Thornton Cline, author of “Not My Time to Go” on Indigo Sea Press.
A Rambling Man (Part One) from Chapter Eight
They wandered in the wilderness in a solitary way; they found no city to dwell in.
Psalm 107:4 NJK
Call me a rambling man or a wilderness man, but I felt lost for a long time. I was growing restless from spending almost 20 years in school, non-stop. I was working on my Ph. D. in music education at Eastman School of Music. I felt like a professional student. I had no life. I asked myself if studying was what I wanted to do for the rest of my life. I was so ready for an adventure, outside the confines of the school.
The year was 1979, and I was traveling the country doing job interviews for a teaching position at a high school or college. In the end, I was offered two teaching positions—one in Long Island, New York and one in Cedar Rapids, Iowa. I took the Cedar Rapids position directing orchestra at a high school. The cost of living and the opportunities outweighed the Long Island position. In July, I packed what little I had and headed west to Cedar Rapids in my sporty, silver Capri. In August, I started my first day as orchestra director. I was excited about my new position. I had great passion for teaching and knew that I would love being the orchestra director.
In addition to conducting the high school students, I taught a Suzuki violin class at the elementary schools. One of the greatest insecurities that I possessed at the time was my perception of how others saw me. I was age-conscious. I had been told repeatedly, that I looked as young as many of the high school students. That was a huge problem for me to overcome. Some suggested that I grow a mustache and dress more maturely to give myself an older look.
Even though I knew they meant well, I nevertheless carried that “age-chip” on my shoulder. Everyone knew it, even those who didn’t know me. That particular insecurity was difficult for me to hide.
My first week of teaching was fair. I had my work cut out for me. I was inexperienced as a first-year teacher, and the students took advantage of my inexperience and youthful appearance. The high school and middle school students looked at me as though I was one of them.
The days turned into weeks as I struggled to maintain authority and discipline at the high school and middle school. I was not experienced in disciplinary problems and did not know how to handle unruly behavior. The students didn’t seem to respect me like I had hoped they would. By the end of the semester, I felt like a dismal failure as a teacher. I was self-conscious about my lack of authority, my inexperience in teaching, and my youthful appearance that it started to affect my teaching in a seriously destructive way.
The principal, Mr. Detrich, called me to prepare for my mid-semester evaluation in January. Mr. Detrich told me he would be observing my strategies, class plans, and teaching style. The thought of such an evaluation made me even more nervous than I had been before. Whenever I imagined that January observation in front of disrespectful and unruly students, it made me feel sick all over my body.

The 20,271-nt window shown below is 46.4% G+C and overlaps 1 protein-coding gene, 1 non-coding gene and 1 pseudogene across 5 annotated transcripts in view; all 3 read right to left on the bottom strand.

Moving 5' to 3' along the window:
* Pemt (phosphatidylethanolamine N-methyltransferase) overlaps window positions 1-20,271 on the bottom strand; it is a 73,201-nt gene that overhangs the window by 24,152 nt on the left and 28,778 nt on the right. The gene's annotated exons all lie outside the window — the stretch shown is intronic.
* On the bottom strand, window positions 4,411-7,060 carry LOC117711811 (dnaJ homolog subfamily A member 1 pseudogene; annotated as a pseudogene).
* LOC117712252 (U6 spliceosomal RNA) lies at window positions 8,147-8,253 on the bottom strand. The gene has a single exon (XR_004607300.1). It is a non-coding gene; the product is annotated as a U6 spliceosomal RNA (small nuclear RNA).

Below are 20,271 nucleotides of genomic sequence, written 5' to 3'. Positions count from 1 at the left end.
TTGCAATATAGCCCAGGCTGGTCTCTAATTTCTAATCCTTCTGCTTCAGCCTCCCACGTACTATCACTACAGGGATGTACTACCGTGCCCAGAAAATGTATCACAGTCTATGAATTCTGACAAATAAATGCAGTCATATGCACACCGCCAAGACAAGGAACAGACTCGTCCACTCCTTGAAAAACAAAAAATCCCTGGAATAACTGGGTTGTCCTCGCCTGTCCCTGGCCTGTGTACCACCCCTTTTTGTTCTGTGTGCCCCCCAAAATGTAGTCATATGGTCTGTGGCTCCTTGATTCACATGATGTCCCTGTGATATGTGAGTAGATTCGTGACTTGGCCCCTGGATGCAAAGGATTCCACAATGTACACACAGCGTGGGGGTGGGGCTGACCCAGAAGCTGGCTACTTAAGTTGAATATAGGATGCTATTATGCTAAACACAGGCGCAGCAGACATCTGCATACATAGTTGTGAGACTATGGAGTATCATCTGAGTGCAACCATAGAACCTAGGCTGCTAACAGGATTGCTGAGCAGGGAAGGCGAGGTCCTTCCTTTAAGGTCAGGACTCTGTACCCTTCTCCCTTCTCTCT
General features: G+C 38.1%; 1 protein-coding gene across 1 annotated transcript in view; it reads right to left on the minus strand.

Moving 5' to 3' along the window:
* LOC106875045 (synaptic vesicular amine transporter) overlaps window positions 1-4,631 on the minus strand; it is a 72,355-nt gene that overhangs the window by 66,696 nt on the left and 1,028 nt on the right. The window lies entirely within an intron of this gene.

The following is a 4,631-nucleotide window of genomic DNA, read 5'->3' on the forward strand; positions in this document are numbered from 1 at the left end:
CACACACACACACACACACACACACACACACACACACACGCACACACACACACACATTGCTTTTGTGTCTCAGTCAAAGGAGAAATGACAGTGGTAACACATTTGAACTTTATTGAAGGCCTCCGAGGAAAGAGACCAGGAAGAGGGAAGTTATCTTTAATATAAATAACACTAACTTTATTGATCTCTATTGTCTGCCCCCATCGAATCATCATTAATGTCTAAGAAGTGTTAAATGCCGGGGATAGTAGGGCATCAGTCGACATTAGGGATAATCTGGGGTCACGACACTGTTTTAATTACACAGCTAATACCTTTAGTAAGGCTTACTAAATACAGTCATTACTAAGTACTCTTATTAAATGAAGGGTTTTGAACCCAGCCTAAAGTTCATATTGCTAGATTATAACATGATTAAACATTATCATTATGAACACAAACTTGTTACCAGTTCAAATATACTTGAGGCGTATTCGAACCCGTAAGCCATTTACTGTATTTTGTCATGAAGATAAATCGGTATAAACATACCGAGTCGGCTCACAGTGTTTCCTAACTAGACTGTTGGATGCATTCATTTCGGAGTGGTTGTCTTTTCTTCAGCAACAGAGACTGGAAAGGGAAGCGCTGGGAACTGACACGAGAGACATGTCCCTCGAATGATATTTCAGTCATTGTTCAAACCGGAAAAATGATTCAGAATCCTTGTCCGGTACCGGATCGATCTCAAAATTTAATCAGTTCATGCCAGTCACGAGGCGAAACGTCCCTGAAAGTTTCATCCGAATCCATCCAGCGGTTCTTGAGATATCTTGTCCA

When that first Monday in January rolled around, I had to drag myself out of bed just to begin teaching again. The teaching climate began to go downhill for me on that first week of the new semester. The middle and high school students refused to cooperate with me. Behavior was completely out of control. I had a student-led revolt on my hands, orchestrated to humiliate me, and designed to embarrass and discourage me, so I would quit teaching and leave the school system.
Mr. Detrich observed my teaching style and strategies (or lack of them) as promised. He called me into his office afterward for a meeting. Mr. Detrich said he was very disappointed in me as an orchestra teacher. He was greatly concerned about the unruliness and chaos taking place in my classroom.
Mr. Detrich told me that there was nothing that could be done to turn around the grave situation this late in the game. He offered me a proposal that I continue to serve out my year contract by attending all classes. But the orchestra classes would be considered study halls with the assistant principal sitting in on all of those classes, keeping order with the students until the end of the year. I was ordered not to do any teaching, but rather to sit in the study hall quietly with the assistant principal. This would turn out to be one of the most humiliating experiences I would experience in my life. Principal Dietrich’s proposed agreement with me was approved by the local school board. I patiently waited out my time, drawing a paycheck until school ended in May. I felt totally disgraced and humiliated. Could I ever teach again?
(Read part two from “Not My Time To Go” in June)